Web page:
Getting started with your century ride training can be a daunting task, particularly if you are relatively inexperienced with endurance cycling. One of the most common problems I hear is from people not knowing where to start.
In this article I will attempt to get you started by identifying some of the things you should be doing now to get your training started on the right track.
Base training should be the cornerstone of any successful century ride training program. It is the period where your body changes and adapts slowly to the rigours of long distance cycling.
The aim of successfully base training is to use the early part of the season, or your training to ride lots of miles at a very easy pace. If you are using a heart rate monitor aim for under 75% of you max, if you are not the pace should feel very easy such that you can maintain a normal conversation without getting out of breath.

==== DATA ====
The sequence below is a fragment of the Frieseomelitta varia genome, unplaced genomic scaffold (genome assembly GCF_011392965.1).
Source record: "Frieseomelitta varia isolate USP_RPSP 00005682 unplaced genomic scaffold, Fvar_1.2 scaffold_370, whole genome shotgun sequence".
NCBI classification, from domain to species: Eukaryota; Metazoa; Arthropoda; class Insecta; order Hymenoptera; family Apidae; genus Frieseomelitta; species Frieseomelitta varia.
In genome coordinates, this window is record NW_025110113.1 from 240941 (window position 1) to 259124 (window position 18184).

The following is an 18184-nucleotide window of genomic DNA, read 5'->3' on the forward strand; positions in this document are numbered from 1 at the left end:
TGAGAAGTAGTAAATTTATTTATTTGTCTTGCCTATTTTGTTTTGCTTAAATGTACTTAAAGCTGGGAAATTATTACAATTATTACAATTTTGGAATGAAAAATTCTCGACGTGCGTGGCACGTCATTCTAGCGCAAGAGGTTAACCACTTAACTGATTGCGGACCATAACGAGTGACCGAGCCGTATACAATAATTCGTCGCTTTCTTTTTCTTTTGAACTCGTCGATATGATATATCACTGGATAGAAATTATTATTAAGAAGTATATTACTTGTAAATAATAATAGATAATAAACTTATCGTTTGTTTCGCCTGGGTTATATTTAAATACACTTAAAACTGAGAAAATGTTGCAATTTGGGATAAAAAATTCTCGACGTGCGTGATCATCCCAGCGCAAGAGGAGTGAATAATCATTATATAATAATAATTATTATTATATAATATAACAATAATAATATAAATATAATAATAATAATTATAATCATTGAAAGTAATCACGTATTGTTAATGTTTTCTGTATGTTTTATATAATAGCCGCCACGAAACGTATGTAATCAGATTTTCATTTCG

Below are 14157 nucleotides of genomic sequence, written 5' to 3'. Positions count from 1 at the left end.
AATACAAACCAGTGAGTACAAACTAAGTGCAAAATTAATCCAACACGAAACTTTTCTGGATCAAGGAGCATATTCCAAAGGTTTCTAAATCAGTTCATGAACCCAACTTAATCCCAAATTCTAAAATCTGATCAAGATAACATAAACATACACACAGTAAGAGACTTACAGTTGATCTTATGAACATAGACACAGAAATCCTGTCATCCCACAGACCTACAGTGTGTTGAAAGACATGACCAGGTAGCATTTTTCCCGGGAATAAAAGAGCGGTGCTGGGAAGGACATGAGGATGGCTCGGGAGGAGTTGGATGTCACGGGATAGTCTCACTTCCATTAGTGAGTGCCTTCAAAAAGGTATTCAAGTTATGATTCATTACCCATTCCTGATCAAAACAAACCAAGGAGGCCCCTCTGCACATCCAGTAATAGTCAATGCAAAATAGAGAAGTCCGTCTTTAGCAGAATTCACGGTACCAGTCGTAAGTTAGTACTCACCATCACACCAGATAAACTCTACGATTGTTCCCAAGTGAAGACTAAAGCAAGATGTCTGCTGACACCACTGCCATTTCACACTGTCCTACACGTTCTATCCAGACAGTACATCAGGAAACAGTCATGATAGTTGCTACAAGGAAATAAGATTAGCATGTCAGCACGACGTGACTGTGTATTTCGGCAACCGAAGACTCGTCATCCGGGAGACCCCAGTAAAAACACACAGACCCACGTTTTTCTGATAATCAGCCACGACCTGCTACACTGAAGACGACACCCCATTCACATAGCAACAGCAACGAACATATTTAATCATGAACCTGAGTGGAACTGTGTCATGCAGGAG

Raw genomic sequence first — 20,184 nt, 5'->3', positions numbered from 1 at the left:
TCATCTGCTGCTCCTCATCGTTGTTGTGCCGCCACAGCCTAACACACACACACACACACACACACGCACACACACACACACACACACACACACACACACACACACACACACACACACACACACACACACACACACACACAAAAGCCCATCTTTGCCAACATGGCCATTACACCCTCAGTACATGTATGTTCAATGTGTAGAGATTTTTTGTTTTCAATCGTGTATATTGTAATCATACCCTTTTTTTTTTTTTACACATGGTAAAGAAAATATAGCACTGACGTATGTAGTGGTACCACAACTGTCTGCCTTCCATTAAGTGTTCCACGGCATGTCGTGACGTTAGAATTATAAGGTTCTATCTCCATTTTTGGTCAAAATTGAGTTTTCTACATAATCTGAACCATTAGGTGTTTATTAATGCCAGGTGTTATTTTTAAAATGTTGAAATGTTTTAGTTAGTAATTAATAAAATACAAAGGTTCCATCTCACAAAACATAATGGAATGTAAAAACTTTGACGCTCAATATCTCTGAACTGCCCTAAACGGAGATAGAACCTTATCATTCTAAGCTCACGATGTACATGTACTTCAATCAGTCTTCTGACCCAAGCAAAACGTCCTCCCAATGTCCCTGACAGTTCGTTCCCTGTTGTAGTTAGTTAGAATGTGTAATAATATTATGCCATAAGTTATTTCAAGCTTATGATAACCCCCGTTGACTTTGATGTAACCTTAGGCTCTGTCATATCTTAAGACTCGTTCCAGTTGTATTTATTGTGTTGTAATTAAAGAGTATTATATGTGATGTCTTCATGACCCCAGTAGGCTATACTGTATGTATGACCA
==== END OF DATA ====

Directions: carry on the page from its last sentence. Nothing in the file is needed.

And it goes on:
As well as helping to develop slow twitch muscle fibres in your legs the main benefit to base training is that it helps your body become more efficient at burning fat.
Base Train to burn fat
When riding at a high intensity your body burns mainly carbohydrates (in the form of glycogen) which your body only has a limited supply of. If you ride too hard for too long you will soon run out of energy and have to stop.
Riding at a low intensity burns primarily fat, of which the body has a lot, meaning you can ride all day. The more of this base training you do the more efficient you become at burning fat. This means that you can ride faster for longer before your body starts burning its limited supplies of carbohydrates.
To learn more about how to develop a century ride training program follow this link.